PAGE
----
We RINOs are a cantankerous and contrary group, and the presence of a link in the following list shouldn't be taken as an endorsement of the writer's position on my part; I don't always agree with what my fellow RINOs write, and with this much codeine in my system, I'm not even sure what the hell some of you are talking about.

On with the Sightings.

Jane, at Armies of Liberation, gets pride of place this week, with the story of two crusaders for journalistic freedom in Yemen.

The Yemeni regime has a new label to target its reformers, opposition and civil leaders: “pro-Dutch.” (The regime employs a variety of stereotypes to label its opponents in an effort to turn public opinion against them: Zionist, Separatist, Houthi, Terrorist, Mason, American-leaning and Treasonous, to name a few.)

This is the story of Hafez al-Bokari and Rahma Hujira, two leaders of Yemeni civil society who have struggled for years for journalists rights...
Jane, also known by the Yemeni government as "that pain-in-the-ass uppity woman who won't give us a moment's peace," asks that if you have a minute or two, please drop by her blog and leave a comment on this post; among her daily readers are, apparently, some representatives of the Yemeni regime, and letting them know that the Whole World is Watching is a good thing.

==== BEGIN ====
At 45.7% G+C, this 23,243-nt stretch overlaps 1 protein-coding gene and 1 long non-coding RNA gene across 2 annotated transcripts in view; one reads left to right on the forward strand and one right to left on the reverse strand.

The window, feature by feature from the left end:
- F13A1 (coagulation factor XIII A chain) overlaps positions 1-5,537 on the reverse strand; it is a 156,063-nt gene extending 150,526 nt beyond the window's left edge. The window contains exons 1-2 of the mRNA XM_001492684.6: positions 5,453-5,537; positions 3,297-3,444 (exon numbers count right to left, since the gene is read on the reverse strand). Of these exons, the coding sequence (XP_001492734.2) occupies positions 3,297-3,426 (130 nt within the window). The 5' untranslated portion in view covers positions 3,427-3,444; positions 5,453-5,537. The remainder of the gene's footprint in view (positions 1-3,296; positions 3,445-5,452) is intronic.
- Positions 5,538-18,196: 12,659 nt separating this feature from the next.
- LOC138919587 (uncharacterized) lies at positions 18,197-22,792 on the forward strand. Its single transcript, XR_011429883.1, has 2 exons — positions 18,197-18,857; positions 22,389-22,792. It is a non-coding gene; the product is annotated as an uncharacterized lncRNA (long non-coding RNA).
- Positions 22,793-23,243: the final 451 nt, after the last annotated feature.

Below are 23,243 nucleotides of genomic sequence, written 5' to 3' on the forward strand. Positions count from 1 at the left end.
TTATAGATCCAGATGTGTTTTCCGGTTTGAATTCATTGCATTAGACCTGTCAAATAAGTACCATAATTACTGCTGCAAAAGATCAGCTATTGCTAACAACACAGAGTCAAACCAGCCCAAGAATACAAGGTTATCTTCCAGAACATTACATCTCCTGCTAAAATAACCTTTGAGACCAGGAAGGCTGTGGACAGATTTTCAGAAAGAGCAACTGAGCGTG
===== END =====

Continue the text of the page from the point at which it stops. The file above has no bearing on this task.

On a much lighter note, Cardinal Martini has a funny (and true!) story from the University of Southern California, documented extensively with photographs: What if they held a free-speech rally, but nobody came?

(I, for one, find it hard to believe in the first place that you can't say "motherfucker" on the USC campus. Don't they have a Classics department? Don't they teach Oedipus Rex any more?)